Well before 250,000 miles I began to face the reality that cars do not last forever. I began pondering what I would do if this well loved Subaru gave up the ghost. I knew that I did not want a new car. Since the new kind of car I want doesn’t exist, even though I believe that it can and should, I did not want to vote with my money for new therefore I would settle for used, which would also be cheaper. When she finally died suddenly at 275,000 miles, I suddenly had to buy a car.
In my anticipation I have been researching cars for over a year attempting to be prepared when the time did arrive. My research helped immensely with reducing my stress around the many decisions and choices I had to make in a short amount of time. It did not prepare me for dealing with a broker who pulled a bait and switch on me when I naively imagined that would not happen. Here is what I learned:
- Most sales folks at dealers are nice people
- Most sales folks at dealers know absolutely nothing of value about the cars that they are selling
- Test driving your choices is a good idea
- Brokers need to make money and you do not need a broker
- Good friends with great advice are indispensable
- There are many online resources that are VERY helpful when buying a new car (I will share them below)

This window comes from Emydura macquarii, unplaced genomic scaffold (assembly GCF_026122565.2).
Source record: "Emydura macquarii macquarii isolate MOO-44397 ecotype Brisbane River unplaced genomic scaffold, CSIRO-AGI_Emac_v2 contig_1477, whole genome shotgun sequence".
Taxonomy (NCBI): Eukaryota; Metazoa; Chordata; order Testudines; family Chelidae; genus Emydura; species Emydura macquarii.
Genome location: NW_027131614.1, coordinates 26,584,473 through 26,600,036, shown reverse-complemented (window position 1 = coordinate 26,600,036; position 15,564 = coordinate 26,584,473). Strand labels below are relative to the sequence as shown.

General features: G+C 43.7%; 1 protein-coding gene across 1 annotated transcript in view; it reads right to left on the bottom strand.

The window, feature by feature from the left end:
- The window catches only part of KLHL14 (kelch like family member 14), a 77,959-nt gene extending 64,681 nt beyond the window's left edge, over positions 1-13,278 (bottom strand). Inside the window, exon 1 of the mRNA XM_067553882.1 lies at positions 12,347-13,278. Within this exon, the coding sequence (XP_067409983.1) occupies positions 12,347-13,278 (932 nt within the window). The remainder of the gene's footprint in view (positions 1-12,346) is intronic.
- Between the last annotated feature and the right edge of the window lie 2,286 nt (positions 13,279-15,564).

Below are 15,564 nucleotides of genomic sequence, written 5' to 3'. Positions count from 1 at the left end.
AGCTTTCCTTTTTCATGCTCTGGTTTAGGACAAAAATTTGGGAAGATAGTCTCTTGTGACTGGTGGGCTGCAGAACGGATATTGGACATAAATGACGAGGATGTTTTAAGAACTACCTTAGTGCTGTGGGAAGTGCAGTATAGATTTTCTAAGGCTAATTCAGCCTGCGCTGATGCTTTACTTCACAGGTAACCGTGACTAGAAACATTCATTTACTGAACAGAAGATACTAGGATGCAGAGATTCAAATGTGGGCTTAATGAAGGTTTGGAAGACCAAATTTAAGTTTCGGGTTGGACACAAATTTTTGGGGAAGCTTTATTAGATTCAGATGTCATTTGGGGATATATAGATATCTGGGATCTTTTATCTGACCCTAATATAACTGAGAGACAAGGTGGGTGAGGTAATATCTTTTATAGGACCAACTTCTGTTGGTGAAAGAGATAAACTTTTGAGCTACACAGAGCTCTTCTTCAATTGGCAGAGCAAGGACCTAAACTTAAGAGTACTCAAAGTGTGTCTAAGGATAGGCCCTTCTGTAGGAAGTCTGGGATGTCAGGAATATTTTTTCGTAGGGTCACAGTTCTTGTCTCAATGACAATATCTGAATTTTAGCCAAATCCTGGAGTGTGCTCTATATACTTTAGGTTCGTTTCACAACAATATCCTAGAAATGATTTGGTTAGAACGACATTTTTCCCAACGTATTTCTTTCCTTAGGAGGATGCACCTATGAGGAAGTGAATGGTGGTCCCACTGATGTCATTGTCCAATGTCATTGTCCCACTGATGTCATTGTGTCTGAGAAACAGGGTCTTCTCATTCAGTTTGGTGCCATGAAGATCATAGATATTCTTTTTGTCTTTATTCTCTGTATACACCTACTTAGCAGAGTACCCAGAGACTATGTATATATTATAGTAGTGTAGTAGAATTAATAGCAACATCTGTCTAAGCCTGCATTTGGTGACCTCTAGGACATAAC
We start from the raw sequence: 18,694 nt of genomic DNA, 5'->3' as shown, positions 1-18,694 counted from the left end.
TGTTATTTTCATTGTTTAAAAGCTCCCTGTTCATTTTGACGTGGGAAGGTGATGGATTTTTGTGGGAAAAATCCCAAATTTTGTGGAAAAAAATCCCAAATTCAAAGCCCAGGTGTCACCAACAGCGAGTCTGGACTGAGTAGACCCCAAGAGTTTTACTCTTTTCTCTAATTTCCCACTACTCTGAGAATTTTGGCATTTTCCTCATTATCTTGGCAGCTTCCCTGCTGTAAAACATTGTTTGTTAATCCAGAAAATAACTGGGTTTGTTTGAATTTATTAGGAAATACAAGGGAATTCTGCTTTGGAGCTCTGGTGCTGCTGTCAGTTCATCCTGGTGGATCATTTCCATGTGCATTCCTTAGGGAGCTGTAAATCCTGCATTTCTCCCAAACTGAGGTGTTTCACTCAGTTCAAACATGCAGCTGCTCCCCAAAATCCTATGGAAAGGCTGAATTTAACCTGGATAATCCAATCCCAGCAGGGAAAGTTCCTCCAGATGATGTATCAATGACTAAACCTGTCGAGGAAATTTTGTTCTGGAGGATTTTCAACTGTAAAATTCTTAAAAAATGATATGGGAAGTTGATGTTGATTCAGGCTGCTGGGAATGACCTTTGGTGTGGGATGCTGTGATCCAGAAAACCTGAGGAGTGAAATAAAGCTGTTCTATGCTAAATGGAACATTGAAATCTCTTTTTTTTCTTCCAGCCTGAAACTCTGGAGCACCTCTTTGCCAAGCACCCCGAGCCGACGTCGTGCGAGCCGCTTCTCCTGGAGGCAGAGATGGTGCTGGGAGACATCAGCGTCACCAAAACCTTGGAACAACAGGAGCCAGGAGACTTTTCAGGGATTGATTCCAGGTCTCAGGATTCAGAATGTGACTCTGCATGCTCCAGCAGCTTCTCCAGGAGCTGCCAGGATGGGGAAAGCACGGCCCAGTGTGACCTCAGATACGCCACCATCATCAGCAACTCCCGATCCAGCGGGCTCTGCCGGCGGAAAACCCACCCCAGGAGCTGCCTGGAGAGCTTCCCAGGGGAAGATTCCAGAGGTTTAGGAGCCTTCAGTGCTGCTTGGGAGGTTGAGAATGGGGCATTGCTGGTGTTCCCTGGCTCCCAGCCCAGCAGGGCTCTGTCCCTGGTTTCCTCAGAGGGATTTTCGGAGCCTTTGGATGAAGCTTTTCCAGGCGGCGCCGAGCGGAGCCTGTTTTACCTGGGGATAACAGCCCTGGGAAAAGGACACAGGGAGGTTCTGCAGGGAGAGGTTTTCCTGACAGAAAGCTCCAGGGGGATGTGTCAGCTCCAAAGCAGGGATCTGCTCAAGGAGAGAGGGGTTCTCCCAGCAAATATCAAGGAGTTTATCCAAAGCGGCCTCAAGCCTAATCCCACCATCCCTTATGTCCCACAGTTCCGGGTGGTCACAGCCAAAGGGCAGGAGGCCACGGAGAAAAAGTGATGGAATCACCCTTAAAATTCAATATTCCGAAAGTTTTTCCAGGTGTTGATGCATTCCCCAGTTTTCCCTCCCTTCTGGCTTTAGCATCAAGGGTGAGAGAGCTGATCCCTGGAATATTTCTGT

- Get your timing belt replaced in a timely manner
In the end, I became my own broker, purchasing a vehicle that I had been told had been sold to someone else (that was the switch part of the bait and switch). I got it for $2268 less than the sticker price which made me feel very empowered and satisfied. I don’t need no stinking broker!
The other twist to this story is that I purchased a 2013, used. Yes, I managed to find a used 2013. Even better, I got to vote with my money by paying the cheaper price while also getting a brand new car, practically. In the end, I got the car I wanted. The price and new-ness were driving factors. The year and a half of research I did, prioritizing safety ratings, value ratings, MPG ratings, practicality of the vehicle for my life style, and all the other little bits that I thought would be important to me (cruise control!) where what informed my choice. In the end, I was a well informed and well armed consumer that took charge of her car buying experience and got a fabulous deal. I highly recommend being your own broker. And I highly recommend researching to narrow down and know what you want.
All this derailed my blogging reality for a month. Since I suspect that only my friends read this, you all already likely know why I have not been blogging. If there is anyone else out there, now y’all know what happened to me. I took the new Honda Fit for a test run on my Spring Break to Carrizo Plain and hope to blog about that soon and Pinnacles camping and the First of Season return of bird friends and the first garden I have ever made and….
Car Buying Resources I found Super Helpful:
- Consumer Reports
- True Car
- Fuel Economy
- Car Complaints
- Kelley Blue Book
- Auto Trader
- Car Gurus